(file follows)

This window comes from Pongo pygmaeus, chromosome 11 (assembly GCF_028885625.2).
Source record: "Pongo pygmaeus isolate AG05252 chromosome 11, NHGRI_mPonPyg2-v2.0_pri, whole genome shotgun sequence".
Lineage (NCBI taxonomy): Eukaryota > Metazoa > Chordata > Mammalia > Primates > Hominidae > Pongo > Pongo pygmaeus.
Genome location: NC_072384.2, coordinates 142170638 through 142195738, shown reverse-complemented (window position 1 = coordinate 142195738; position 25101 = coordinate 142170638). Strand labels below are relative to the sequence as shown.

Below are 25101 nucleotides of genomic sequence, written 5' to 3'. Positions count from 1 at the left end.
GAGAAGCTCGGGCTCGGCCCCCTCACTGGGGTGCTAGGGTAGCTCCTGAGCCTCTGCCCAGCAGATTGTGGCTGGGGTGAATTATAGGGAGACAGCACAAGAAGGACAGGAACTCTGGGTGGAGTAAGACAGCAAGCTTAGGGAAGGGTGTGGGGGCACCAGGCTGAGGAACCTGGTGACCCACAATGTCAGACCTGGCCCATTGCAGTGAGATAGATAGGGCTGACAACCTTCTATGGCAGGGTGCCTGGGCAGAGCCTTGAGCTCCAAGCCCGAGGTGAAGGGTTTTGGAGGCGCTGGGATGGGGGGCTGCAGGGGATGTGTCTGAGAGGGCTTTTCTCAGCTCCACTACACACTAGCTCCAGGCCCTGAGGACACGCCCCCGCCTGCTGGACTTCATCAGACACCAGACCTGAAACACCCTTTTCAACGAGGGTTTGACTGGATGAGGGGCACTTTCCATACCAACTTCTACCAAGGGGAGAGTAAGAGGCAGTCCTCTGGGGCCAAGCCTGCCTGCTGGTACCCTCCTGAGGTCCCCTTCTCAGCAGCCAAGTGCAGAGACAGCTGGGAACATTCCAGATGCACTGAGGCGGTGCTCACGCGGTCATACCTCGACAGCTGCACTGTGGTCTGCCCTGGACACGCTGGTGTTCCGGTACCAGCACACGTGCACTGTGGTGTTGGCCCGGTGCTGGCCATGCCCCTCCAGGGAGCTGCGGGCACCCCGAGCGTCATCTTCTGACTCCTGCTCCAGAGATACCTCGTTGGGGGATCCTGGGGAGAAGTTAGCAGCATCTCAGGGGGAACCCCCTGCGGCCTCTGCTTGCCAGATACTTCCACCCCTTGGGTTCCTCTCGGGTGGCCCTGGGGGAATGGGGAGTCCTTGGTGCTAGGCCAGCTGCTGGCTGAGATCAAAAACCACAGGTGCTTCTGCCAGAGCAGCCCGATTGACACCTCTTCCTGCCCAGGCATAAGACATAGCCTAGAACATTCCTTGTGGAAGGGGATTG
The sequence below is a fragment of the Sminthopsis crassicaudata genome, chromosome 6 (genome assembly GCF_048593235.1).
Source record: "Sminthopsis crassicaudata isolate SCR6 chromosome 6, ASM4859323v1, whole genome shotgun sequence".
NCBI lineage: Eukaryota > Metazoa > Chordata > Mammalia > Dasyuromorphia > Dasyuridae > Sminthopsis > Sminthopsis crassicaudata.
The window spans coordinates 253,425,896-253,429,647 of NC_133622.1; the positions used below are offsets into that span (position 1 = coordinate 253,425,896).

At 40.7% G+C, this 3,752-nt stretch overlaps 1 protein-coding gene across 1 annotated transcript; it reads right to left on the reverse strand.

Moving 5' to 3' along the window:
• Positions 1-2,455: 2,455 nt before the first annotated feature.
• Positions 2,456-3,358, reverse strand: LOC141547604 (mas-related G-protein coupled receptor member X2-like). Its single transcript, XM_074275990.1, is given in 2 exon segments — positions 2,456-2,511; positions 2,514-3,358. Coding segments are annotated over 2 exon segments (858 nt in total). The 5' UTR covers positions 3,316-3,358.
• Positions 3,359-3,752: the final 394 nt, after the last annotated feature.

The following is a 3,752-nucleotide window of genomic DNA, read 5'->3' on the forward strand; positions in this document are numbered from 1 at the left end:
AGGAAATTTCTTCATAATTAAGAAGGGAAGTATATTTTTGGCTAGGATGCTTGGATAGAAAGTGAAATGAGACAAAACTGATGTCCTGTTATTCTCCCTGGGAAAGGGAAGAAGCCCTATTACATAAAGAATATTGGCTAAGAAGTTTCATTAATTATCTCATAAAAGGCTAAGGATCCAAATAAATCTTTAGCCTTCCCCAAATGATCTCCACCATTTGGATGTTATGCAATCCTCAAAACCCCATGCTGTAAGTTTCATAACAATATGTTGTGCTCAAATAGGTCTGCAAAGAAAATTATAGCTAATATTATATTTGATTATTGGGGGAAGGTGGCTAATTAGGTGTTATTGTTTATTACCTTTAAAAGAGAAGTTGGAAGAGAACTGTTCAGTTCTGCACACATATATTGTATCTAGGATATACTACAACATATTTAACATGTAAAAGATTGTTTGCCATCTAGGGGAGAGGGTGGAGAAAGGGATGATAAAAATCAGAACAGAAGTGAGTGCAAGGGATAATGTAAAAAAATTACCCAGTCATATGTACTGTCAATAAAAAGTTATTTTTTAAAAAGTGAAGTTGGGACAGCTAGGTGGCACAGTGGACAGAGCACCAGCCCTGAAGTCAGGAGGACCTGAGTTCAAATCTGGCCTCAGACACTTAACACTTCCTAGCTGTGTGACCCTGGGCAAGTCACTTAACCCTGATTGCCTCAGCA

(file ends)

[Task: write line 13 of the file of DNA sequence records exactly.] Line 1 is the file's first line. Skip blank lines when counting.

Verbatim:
• Positions 1-2,455: 2,455 nt before the first annotated feature.